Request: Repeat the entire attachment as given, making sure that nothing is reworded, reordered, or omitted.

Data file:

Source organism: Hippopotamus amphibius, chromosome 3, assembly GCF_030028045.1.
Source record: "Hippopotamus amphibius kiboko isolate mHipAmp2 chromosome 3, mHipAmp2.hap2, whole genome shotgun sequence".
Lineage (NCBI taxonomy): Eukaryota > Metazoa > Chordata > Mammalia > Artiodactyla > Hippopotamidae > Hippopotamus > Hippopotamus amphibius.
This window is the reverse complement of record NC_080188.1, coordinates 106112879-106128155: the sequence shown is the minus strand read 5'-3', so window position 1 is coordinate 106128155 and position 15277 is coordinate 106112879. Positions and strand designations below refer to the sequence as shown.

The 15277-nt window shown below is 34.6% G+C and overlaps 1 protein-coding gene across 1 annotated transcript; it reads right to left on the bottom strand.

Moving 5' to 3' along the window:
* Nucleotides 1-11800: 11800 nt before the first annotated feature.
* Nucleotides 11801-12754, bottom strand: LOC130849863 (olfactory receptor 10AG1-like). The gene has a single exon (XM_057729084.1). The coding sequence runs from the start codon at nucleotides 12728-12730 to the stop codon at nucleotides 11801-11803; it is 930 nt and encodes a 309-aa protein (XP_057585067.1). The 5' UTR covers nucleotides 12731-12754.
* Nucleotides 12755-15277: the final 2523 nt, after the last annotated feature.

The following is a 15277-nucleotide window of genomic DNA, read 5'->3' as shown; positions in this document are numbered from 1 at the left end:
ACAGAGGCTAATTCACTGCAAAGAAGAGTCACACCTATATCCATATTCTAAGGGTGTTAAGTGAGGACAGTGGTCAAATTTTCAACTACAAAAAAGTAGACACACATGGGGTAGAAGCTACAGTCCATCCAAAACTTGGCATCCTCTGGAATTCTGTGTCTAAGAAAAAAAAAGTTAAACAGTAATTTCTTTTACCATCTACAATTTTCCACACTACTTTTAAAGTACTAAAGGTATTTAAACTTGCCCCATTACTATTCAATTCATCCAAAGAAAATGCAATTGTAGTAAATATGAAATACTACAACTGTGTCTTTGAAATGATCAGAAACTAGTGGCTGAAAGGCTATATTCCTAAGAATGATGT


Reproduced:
Source organism: Hippopotamus amphibius, chromosome 3, assembly GCF_030028045.1.
Source record: "Hippopotamus amphibius kiboko isolate mHipAmp2 chromosome 3, mHipAmp2.hap2, whole genome shotgun sequence".
Lineage (NCBI taxonomy): Eukaryota > Metazoa > Chordata > Mammalia > Artiodactyla > Hippopotamidae > Hippopotamus > Hippopotamus amphibius.
This window is the reverse complement of record NC_080188.1, coordinates 106112879-106128155: the sequence shown is the minus strand read 5'-3', so window position 1 is coordinate 106128155 and position 15277 is coordinate 106112879. Positions and strand designations below refer to the sequence as shown.

The 15277-nt window shown below is 34.6% G+C and overlaps 1 protein-coding gene across 1 annotated transcript; it reads right to left on the bottom strand.

Moving 5' to 3' along the window:
* Nucleotides 1-11800: 11800 nt before the first annotated feature.
* Nucleotides 11801-12754, bottom strand: LOC130849863 (olfactory receptor 10AG1-like). The gene has a single exon (XM_057729084.1). The coding sequence runs from the start codon at nucleotides 12728-12730 to the stop codon at nucleotides 11801-11803; it is 930 nt and encodes a 309-aa protein (XP_057585067.1). The 5' UTR covers nucleotides 12731-12754.
* Nucleotides 12755-15277: the final 2523 nt, after the last annotated feature.

The following is a 15277-nucleotide window of genomic DNA, read 5'->3' as shown; positions in this document are numbered from 1 at the left end:
ACAGAGGCTAATTCACTGCAAAGAAGAGTCACACCTATATCCATATTCTAAGGGTGTTAAGTGAGGACAGTGGTCAAATTTTCAACTACAAAAAAGTAGACACACATGGGGTAGAAGCTACAGTCCATCCAAAACTTGGCATCCTCTGGAATTCTGTGTCTAAGAAAAAAAAAGTTAAACAGTAATTTCTTTTACCATCTACAATTTTCCACACTACTTTTAAAGTACTAAAGGTATTTAAACTTGCCCCATTACTATTCAATTCATCCAAAGAAAATGCAATTGTAGTAAATATGAAATACTACAACTGTGTCTTTGAAATGATCAGAAACTAGTGGCTGAAAGGCTATATTCCTAAGAATGATGT